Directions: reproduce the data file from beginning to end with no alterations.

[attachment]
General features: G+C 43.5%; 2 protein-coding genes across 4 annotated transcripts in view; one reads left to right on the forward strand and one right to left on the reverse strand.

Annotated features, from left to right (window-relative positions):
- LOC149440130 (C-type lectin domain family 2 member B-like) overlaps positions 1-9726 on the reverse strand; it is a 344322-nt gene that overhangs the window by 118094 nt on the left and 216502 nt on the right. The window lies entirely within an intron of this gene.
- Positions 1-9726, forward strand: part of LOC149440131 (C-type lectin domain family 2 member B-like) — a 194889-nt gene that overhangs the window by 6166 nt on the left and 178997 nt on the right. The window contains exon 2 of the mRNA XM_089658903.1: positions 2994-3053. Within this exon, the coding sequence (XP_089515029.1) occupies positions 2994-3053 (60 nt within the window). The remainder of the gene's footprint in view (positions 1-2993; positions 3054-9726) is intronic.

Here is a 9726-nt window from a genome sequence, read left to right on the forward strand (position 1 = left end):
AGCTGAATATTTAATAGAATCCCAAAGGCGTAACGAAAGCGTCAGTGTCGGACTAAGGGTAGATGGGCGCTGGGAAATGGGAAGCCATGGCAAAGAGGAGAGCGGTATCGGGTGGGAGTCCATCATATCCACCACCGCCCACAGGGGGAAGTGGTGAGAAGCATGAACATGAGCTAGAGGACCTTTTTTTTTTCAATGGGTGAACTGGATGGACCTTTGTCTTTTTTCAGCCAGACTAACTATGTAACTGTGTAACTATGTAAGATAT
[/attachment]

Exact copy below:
General features: G+C 43.5%; 2 protein-coding genes across 4 annotated transcripts in view; one reads left to right on the forward strand and one right to left on the reverse strand.

Annotated features, from left to right (window-relative positions):
- LOC149440130 (C-type lectin domain family 2 member B-like) overlaps positions 1-9726 on the reverse strand; it is a 344322-nt gene that overhangs the window by 118094 nt on the left and 216502 nt on the right. The window lies entirely within an intron of this gene.
- Positions 1-9726, forward strand: part of LOC149440131 (C-type lectin domain family 2 member B-like) — a 194889-nt gene that overhangs the window by 6166 nt on the left and 178997 nt on the right. The window contains exon 2 of the mRNA XM_089658903.1: positions 2994-3053. Within this exon, the coding sequence (XP_089515029.1) occupies positions 2994-3053 (60 nt within the window). The remainder of the gene's footprint in view (positions 1-2993; positions 3054-9726) is intronic.

Here is a 9726-nt window from a genome sequence, read left to right on the forward strand (position 1 = left end):
AGCTGAATATTTAATAGAATCCCAAAGGCGTAACGAAAGCGTCAGTGTCGGACTAAGGGTAGATGGGCGCTGGGAAATGGGAAGCCATGGCAAAGAGGAGAGCGGTATCGGGTGGGAGTCCATCATATCCACCACCGCCCACAGGGGGAAGTGGTGAGAAGCATGAACATGAGCTAGAGGACCTTTTTTTTTTCAATGGGTGAACTGGATGGACCTTTGTCTTTTTTCAGCCAGACTAACTATGTAACTGTGTAACTATGTAAGATAT